• India is focusing too much on the harm that could arise out of the deal and neglecting the possible opportunities it provides.

Way forward:

  • India cannot miss out on being a part of global supply chains, recognizing the need for sustainable growth. Globalization seems a good path to take and for this tariff barriers are to be reduced. The best way to balance the effect of rising imports is by promoting exports.
  • Instituting structural reforms at home and empowering the domestic manufacturers can help them compete with the other RCEP members should India decide on joining RCEP in the future.
  • There is a need to initiate reforms on the export front, bring down logistic costs in the economy and, simultaneously, increase efficiencies to decrease the cost of production to make Indian products competitive in the international markets.

For more information on RCEP refer:

CNA dated Nov 4, 2019

CNA dated Nov 5, 2019

3. A victory for the dairy sector


Farmers protest in India against RCEP. India’s decision to pull out from the Regional Comprehensive Economic Partnership (RCEP).


  • The tariff clauses for agriculture in the RCEP are much more severe compared to the existing World Trade Organization (WTO) agreement.
  • While the WTO allows a country to fix tariffs up to a certain maximum, or bound tariff, for a given commodity line, the RCEP binds countries to reduce that level to zero within the next 15 years. Currently, India’s average bound tariff for dairy products is about 63.8% while its average applied tariff is 34.8%.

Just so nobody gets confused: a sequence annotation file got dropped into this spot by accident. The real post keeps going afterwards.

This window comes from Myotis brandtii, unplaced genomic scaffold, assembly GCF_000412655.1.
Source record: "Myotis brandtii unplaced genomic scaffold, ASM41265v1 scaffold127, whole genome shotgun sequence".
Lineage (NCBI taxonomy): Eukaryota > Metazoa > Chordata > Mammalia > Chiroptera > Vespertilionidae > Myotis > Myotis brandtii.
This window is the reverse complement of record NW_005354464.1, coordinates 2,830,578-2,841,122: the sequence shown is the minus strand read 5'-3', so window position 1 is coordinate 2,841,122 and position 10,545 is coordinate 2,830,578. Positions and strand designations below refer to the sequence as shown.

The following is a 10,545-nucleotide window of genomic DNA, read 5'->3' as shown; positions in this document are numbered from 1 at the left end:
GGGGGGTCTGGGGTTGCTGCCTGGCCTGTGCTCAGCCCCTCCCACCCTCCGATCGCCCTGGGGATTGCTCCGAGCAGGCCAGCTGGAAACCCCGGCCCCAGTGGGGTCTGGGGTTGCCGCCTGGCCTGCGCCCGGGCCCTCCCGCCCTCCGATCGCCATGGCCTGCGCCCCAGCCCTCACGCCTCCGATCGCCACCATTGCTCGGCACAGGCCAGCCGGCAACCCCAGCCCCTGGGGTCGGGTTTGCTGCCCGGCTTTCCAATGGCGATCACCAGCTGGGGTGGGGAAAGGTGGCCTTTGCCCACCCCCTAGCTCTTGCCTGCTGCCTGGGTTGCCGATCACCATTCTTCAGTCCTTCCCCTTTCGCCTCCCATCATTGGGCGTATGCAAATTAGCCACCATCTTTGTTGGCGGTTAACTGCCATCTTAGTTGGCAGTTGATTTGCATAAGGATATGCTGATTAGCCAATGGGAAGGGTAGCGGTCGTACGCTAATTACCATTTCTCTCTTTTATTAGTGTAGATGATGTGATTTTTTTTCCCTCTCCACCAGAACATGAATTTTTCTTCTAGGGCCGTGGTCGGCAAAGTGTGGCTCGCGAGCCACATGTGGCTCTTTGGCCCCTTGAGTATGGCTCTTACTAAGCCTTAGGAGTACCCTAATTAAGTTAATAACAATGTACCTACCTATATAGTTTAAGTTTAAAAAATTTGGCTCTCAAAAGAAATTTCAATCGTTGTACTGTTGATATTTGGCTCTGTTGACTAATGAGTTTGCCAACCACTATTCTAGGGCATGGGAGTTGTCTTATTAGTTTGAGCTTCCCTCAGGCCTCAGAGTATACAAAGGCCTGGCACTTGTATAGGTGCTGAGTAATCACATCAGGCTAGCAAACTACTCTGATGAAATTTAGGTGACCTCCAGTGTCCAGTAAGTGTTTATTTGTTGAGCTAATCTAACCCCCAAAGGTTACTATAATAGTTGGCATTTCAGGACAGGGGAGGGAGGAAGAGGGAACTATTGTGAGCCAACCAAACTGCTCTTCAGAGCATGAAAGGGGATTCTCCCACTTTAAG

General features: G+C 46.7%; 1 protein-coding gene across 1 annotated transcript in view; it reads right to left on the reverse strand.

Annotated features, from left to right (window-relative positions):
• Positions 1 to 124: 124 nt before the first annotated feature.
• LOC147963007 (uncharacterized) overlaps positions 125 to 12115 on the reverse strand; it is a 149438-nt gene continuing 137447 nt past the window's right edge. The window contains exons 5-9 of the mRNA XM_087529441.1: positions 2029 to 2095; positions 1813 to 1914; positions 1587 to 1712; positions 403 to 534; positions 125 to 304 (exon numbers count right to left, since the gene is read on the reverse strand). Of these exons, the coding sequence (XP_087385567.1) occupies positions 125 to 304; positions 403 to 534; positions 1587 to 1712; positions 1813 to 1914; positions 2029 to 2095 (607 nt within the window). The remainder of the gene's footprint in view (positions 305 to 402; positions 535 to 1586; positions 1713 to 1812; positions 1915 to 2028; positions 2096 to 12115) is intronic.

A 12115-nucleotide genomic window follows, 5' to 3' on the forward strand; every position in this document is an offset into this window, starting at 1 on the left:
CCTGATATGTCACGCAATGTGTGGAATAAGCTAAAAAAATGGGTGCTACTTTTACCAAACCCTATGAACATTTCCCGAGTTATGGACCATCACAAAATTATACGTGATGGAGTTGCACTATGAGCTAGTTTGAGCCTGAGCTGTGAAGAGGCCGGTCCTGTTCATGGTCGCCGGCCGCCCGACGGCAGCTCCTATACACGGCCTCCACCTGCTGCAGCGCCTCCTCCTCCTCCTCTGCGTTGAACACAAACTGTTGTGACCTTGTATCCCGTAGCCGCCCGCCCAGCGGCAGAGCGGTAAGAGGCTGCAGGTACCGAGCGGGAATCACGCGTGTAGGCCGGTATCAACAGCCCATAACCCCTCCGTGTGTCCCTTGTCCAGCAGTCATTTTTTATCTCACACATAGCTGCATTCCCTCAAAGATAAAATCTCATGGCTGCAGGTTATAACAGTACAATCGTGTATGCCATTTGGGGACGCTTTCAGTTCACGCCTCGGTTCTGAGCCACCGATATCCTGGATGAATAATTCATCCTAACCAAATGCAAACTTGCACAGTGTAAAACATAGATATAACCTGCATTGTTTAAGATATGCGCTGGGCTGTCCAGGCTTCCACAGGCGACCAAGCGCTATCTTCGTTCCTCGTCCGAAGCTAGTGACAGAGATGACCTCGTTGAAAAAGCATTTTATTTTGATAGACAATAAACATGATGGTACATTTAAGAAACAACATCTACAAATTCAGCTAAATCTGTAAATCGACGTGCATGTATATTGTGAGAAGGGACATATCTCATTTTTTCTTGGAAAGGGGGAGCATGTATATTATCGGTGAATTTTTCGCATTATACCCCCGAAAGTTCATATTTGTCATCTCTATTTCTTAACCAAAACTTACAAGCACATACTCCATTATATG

Dairy sector Facts:

Indian Scenario:

  • India’s dairy sector provides a livelihood to about 70 million households.
  • A key feature of India’s dairy sector is the predominance of small producers. In 2017, if the average herd size in a dairy farm was 191 in the U.S., 355 in Oceania, 148 in the U.K. and 160 in Denmark, it was just 2 in India.
  • Consequent to Operation Flood of the 1960s, India’s contribution to world milk production rose from 5% in 1970 to 20% in 2018. Today, India is largely self-sufficient in milk production. It does not import or export milk in any significant quantity.
  • NITI Aayog report states that in 2033, India’s milk production would rise to 330 MMT while its milk demand would be 292 MMT. Thus, India is likely to be a milk-surplus country in spite of increasing demand from the large population.
  • The last 25 years have seen the growth of private milk companies. The policy has also favoured the entry of multinational dairy corporations into the Indian dairy sector, through joint ventures, mergers, and acquisitions.

Global scenario:

  • In the global milk trade, developed countries account for 79% of the total world export of milk. Major players are the U.S., the EU, Australia and New Zealand. On the other hand, developing countries account for 80% of the world’s total milk imports.
  • Some of the major players in the global milk trade are in the RCEP region. About 51% of the global trade of milk takes place in the RCEP region.